The University of California administration is helping to give students a hand-up in paying for their college education.
Last week, UC president Mark Yudof announced new efforts that would extend financial aid for undergraduate students and also raise $1 billion for student scholarships.
Yudof said he would ask the UC Board of Regents to raise the limit for the Blue and Gold Opportunity financial aid plan to include families with a yearly income of $70,000 or less. The current limit covers incomes of $60,000 or less and awards full coverage of university fees for undergraduates.
“This is an era in which a college education is absolutely essential to your economic and other wellbeing,” Yudof said in a speech at Sunnyside High School. “Our job is to give you every fair chance for admission to one of our 10 campuses – and to give you the means to pay for it.”
Yudof also unveiled “Project You Can,” a four-year fundraising effort by the 10 UC campuses to raise $1 billion in scholarship money. Though the UC Office of the President will not contribute directly to this plan, they hope to inspire the campuses to raise more money for students.
The money will directly support students by funding scholarships and fellowships rather than salaries or construction.
“It’s a wonderful program to really push this philanthropic effort to the highest priority,” said Fred Wood, vice chancellor of student affairs and spokesperson for the “Project You Can” plan. “All the colleges and professional schools have always been involved in trying to raise money for student support. But [the plan] basically doubles what we’ve been doing [in the last five years].”
Last fiscal year, UC Davis received $5 million from donors for various types of student scholarships or grants. The administration hopes to engage more donors this year in concert with the “Project You Can” plan to bring this number to $1 billion.
The regents hoped that the plan would assuage fears over the 32 percent proposed student fee increases, which would be implemented in the spring and fall of 2010. The regents will vote on the increases later this month.
“[The donations] will increase the amount of money given to students through undergraduate scholarships,” said Mark Foncannon, assistant director of financial aid for undergraduate scholarships. “It probably will also mean more awards to more students.”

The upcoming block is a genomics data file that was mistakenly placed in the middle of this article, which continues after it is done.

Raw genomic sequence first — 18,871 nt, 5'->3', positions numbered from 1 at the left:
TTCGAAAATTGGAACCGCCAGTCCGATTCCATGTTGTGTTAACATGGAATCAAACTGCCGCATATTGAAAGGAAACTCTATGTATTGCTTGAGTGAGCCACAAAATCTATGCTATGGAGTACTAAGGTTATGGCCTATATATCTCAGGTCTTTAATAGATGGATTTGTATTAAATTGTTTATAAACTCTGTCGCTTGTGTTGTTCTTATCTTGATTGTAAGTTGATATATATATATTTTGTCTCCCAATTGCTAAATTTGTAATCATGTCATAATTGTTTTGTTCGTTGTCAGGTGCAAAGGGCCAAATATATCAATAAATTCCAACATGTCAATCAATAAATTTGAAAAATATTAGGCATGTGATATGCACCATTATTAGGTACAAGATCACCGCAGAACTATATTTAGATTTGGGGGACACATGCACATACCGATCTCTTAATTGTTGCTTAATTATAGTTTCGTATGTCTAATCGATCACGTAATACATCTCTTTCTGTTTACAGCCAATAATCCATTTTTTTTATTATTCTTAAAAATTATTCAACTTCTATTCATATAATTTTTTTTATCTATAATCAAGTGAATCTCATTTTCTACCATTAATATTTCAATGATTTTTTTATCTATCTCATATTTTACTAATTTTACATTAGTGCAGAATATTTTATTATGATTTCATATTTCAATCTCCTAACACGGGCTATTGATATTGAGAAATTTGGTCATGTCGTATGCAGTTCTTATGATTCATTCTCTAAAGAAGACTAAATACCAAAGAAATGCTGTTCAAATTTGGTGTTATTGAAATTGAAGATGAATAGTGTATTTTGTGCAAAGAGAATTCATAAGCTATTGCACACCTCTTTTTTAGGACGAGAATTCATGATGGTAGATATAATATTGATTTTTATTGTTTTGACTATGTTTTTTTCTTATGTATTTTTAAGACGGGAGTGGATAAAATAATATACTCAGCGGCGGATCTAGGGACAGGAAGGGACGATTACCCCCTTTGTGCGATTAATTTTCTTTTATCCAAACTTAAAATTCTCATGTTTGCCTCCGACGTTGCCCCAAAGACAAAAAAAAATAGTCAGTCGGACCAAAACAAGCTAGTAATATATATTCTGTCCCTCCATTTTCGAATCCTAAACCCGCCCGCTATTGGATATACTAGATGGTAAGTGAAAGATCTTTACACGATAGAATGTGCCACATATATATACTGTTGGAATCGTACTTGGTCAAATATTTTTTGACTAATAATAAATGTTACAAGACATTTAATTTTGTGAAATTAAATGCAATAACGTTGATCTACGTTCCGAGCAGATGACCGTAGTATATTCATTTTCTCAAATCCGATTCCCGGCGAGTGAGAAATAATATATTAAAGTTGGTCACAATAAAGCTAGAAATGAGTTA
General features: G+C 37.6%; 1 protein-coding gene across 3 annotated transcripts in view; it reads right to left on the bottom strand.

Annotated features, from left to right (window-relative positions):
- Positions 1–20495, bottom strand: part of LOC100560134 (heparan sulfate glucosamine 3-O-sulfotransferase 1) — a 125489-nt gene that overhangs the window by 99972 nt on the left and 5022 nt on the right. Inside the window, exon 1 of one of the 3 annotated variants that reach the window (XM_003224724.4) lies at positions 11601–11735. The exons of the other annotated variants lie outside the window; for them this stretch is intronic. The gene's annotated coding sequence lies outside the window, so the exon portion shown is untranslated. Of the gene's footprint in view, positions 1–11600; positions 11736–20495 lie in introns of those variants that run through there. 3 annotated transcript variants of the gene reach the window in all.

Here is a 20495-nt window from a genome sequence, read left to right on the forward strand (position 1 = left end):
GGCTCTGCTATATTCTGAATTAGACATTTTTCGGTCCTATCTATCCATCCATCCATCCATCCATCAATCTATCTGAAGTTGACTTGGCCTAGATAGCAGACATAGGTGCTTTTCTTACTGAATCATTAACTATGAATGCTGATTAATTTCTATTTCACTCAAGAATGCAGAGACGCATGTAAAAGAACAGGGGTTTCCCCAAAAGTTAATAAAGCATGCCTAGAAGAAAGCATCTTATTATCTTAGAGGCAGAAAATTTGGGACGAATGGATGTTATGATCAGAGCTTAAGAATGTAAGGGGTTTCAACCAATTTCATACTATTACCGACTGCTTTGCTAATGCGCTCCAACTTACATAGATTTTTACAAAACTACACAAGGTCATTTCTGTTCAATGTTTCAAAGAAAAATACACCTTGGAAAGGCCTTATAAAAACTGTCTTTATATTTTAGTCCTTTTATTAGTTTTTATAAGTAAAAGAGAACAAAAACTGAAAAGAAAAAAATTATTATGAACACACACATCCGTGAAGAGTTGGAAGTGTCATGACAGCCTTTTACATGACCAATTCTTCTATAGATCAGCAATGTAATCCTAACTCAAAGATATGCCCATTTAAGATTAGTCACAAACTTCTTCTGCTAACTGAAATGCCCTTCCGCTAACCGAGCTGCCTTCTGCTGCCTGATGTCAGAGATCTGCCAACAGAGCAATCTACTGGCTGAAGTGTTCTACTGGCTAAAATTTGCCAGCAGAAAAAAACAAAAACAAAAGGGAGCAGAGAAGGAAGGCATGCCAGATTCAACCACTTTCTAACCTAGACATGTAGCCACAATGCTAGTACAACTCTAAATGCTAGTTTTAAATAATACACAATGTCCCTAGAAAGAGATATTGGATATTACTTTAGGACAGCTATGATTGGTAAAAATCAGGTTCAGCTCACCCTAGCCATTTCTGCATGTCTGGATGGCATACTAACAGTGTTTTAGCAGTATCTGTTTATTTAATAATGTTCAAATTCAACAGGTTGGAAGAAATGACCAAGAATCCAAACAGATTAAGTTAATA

Among the proposed fee increases to be voted on by the UC Regents in November are: a $585 mid-year increase for residential undergraduates, $633 for nonresident undergraduates, $654 for resident graduates, $681 for nonresident graduates and $579 for resident and non resident professional students.
For the 2010-11 fee increases, the regents propose a $1344 increase for resident undergraduates, a $1148 increase for nonresident undergraduates, a $1506 increase for resident graduates, a $1566 increase for nonresident graduates and a $1332 increase for all resident and non resident professional students.
Many university affiliates agree that Yudof’s “Project You Can” plan is a step in the right direction, but that it will not completely solve the University’s budgetary dilemma.
“President Yudof is doing the right thing by trying to obtain funding from private sources in order to keep students from giving up and walking away,” said Cristina Gonzalez, professor of UC Davis’ School of Education in an e-mail interview.
Professor Gonzalez expressed support for Yudof’s plans but sees long-term investment from the state as the solution.
“In order for the UC to fulfill its public mission, a considerable investment of state and/or federal funds will be necessary,” she said. “No country in the world has ever created and sustained a large middle class without a large investment in public higher education.”
The fee increases are part of an effort by the UC to cope with the state’s cuts to education. In 2008-2009, the state government reduced $813 million in funding to the UCs. In 2009-2010, an additional $637 million cut was made.
“Sometimes those dollars can really make a difference,” Wood said. “And I’m positive that the Regents will be talking to their friends [about donating to scholarships.] I wouldn’t be surprised if the regents themselves stepped up and donated.”
LESLIE TSAN can be reached at email@example.com.